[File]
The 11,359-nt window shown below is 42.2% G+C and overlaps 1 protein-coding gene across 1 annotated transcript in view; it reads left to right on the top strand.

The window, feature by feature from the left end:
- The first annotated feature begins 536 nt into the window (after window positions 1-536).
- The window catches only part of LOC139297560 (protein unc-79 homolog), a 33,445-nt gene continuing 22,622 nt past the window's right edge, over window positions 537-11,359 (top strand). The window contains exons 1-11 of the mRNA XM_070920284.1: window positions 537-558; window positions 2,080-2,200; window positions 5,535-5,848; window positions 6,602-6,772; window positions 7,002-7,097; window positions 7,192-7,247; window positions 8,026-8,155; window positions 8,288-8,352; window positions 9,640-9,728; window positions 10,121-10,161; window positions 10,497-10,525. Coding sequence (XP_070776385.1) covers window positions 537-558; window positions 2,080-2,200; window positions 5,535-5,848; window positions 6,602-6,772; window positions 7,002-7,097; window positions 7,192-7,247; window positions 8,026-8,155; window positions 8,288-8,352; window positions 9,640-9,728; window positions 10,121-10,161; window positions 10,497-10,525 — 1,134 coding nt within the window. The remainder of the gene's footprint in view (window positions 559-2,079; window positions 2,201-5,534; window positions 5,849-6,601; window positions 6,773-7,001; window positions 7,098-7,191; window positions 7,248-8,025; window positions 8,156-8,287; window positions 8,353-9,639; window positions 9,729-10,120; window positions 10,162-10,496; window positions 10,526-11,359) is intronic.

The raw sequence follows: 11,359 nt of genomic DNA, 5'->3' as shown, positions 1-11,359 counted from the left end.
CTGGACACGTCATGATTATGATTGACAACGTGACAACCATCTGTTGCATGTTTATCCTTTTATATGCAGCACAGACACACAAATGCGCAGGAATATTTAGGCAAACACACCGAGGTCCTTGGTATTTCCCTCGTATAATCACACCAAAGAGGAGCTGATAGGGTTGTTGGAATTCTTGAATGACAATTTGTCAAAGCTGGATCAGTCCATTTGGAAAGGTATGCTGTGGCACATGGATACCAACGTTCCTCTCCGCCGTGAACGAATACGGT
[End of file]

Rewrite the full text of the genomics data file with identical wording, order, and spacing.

The 11,359-nt window shown below is 42.2% G+C and overlaps 1 protein-coding gene across 1 annotated transcript in view; it reads left to right on the top strand.

The window, feature by feature from the left end:
- The first annotated feature begins 536 nt into the window (after window positions 1-536).
- The window catches only part of LOC139297560 (protein unc-79 homolog), a 33,445-nt gene continuing 22,622 nt past the window's right edge, over window positions 537-11,359 (top strand). The window contains exons 1-11 of the mRNA XM_070920284.1: window positions 537-558; window positions 2,080-2,200; window positions 5,535-5,848; window positions 6,602-6,772; window positions 7,002-7,097; window positions 7,192-7,247; window positions 8,026-8,155; window positions 8,288-8,352; window positions 9,640-9,728; window positions 10,121-10,161; window positions 10,497-10,525. Coding sequence (XP_070776385.1) covers window positions 537-558; window positions 2,080-2,200; window positions 5,535-5,848; window positions 6,602-6,772; window positions 7,002-7,097; window positions 7,192-7,247; window positions 8,026-8,155; window positions 8,288-8,352; window positions 9,640-9,728; window positions 10,121-10,161; window positions 10,497-10,525 — 1,134 coding nt within the window. The remainder of the gene's footprint in view (window positions 559-2,079; window positions 2,201-5,534; window positions 5,849-6,601; window positions 6,773-7,001; window positions 7,098-7,191; window positions 7,248-8,025; window positions 8,156-8,287; window positions 8,353-9,639; window positions 9,729-10,120; window positions 10,162-10,496; window positions 10,526-11,359) is intronic.

The raw sequence follows: 11,359 nt of genomic DNA, 5'->3' as shown, positions 1-11,359 counted from the left end.
CTGGACACGTCATGATTATGATTGACAACGTGACAACCATCTGTTGCATGTTTATCCTTTTATATGCAGCACAGACACACAAATGCGCAGGAATATTTAGGCAAACACACCGAGGTCCTTGGTATTTCCCTCGTATAATCACACCAAAGAGGAGCTGATAGGGTTGTTGGAATTCTTGAATGACAATTTGTCAAAGCTGGATCAGTCCATTTGGAAAGGTATGCTGTGGCACATGGATACCAACGTTCCTCTCCGCCGTGAACGAATACGGT